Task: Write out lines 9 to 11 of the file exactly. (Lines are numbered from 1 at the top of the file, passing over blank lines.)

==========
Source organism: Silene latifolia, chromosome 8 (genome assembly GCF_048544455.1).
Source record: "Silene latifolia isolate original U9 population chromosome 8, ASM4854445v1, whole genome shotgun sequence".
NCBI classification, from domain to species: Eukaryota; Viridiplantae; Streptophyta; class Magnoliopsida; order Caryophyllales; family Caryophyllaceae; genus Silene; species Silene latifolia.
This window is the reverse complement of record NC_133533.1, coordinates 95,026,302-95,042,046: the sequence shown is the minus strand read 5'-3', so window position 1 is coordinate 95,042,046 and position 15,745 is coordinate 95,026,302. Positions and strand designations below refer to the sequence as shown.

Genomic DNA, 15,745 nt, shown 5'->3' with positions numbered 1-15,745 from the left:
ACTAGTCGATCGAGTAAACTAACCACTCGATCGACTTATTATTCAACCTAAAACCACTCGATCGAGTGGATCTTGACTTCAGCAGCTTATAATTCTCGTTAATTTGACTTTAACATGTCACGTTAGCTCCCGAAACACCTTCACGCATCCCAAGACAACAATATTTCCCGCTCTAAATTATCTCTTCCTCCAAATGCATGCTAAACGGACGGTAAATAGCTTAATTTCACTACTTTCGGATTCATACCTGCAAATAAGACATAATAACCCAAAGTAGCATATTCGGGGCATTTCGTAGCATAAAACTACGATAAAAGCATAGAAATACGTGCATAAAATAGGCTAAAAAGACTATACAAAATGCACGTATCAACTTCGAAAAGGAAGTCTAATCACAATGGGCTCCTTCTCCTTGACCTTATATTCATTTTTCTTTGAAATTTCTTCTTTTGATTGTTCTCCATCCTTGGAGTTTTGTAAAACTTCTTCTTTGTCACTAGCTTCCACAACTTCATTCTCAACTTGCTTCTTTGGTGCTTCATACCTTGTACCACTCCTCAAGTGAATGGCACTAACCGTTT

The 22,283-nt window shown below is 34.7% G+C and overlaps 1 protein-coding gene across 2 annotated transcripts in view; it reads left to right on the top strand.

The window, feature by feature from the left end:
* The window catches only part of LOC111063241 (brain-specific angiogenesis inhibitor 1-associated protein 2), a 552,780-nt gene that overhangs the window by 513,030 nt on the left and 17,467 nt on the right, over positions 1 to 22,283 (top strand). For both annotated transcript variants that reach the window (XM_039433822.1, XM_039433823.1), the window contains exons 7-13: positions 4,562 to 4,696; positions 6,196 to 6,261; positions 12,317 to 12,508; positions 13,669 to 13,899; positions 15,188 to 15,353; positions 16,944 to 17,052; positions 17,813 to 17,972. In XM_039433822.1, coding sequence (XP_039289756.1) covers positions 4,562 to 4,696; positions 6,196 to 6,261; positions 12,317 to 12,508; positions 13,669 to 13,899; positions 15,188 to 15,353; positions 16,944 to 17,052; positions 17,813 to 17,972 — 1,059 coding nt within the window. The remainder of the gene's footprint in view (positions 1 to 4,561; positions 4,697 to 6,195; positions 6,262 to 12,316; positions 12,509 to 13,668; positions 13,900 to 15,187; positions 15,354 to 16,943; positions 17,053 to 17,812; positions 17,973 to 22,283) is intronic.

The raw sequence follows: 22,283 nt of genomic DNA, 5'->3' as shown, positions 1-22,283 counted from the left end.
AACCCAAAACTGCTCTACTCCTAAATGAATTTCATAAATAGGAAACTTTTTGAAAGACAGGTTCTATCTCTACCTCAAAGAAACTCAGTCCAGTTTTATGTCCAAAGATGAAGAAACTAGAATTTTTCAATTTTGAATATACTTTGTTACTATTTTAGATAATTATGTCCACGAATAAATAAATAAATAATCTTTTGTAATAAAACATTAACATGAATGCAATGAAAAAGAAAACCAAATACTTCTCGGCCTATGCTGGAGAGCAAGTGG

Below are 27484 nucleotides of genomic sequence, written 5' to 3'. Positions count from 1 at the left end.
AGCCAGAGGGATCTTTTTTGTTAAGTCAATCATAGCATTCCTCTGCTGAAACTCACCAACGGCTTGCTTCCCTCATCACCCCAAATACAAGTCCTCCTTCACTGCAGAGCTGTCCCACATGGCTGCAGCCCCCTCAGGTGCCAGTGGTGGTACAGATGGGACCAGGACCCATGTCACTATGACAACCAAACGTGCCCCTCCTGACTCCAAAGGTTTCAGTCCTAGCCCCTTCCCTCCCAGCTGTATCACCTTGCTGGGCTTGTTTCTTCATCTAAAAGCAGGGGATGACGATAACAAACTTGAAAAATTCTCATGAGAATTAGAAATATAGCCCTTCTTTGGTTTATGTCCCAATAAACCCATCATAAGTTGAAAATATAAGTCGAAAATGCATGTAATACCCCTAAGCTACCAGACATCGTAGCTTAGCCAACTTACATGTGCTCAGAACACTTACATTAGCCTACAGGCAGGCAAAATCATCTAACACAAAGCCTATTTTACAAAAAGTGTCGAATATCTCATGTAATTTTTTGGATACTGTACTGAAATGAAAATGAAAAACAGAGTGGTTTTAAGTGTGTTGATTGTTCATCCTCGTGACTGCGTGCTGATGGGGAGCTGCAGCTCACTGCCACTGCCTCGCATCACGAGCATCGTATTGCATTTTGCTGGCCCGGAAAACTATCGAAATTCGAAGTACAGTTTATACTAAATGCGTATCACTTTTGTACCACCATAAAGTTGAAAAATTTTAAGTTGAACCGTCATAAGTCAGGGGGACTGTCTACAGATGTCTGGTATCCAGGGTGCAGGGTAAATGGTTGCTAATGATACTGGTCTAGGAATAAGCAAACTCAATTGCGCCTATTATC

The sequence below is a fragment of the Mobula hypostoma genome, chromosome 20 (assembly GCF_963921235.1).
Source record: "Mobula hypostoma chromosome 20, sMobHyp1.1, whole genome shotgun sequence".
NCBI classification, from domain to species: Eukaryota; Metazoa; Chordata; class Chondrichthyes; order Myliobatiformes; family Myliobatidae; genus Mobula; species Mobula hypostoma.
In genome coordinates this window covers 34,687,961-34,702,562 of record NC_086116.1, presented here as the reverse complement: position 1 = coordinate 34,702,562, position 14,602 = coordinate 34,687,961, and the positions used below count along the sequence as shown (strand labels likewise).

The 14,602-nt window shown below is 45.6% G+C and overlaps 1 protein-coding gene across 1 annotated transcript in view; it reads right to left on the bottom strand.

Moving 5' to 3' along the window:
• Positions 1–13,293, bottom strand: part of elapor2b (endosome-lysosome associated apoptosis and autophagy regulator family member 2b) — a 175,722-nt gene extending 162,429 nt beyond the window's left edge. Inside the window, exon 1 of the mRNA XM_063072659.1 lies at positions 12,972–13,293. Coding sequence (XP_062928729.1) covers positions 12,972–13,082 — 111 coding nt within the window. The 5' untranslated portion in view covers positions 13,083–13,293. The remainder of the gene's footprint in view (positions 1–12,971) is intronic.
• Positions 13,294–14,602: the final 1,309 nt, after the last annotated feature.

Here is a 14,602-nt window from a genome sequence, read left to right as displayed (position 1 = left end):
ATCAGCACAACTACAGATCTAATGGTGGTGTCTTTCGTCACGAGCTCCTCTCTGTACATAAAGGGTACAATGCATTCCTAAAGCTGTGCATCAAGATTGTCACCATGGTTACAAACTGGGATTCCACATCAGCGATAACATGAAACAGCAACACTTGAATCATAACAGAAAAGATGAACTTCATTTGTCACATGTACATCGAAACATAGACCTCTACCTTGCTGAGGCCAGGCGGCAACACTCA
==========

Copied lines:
* The window catches only part of LOC111063241 (brain-specific angiogenesis inhibitor 1-associated protein 2), a 552,780-nt gene that overhangs the window by 513,030 nt on the left and 17,467 nt on the right, over positions 1 to 22,283 (top strand). For both annotated transcript variants that reach the window (XM_039433822.1, XM_039433823.1), the window contains exons 7-13: positions 4,562 to 4,696; positions 6,196 to 6,261; positions 12,317 to 12,508; positions 13,669 to 13,899; positions 15,188 to 15,353; positions 16,944 to 17,052; positions 17,813 to 17,972. In XM_039433822.1, coding sequence (XP_039289756.1) covers positions 4,562 to 4,696; positions 6,196 to 6,261; positions 12,317 to 12,508; positions 13,669 to 13,899; positions 15,188 to 15,353; positions 16,944 to 17,052; positions 17,813 to 17,972 — 1,059 coding nt within the window. The remainder of the gene's footprint in view (positions 1 to 4,561; positions 4,697 to 6,195; positions 6,262 to 12,316; positions 12,509 to 13,668; positions 13,900 to 15,187; positions 15,354 to 16,943; positions 17,053 to 17,812; positions 17,973 to 22,283) is intronic.

The raw sequence follows: 22,283 nt of genomic DNA, 5'->3' as shown, positions 1-22,283 counted from the left end.
AACCCAAAACTGCTCTACTCCTAAATGAATTTCATAAATAGGAAACTTTTTGAAAGACAGGTTCTATCTCTACCTCAAAGAAACTCAGTCCAGTTTTATGTCCAAAGATGAAGAAACTAGAATTTTTCAATTTTGAATATACTTTGTTACTATTTTAGATAATTATGTCCACGAATAAATAAATAAATAATCTTTTGTAATAAAACATTAACATGAATGCAATGAAAAAGAAAACCAAATACTTCTCGGCCTATGCTGGAGAGCAAGTGG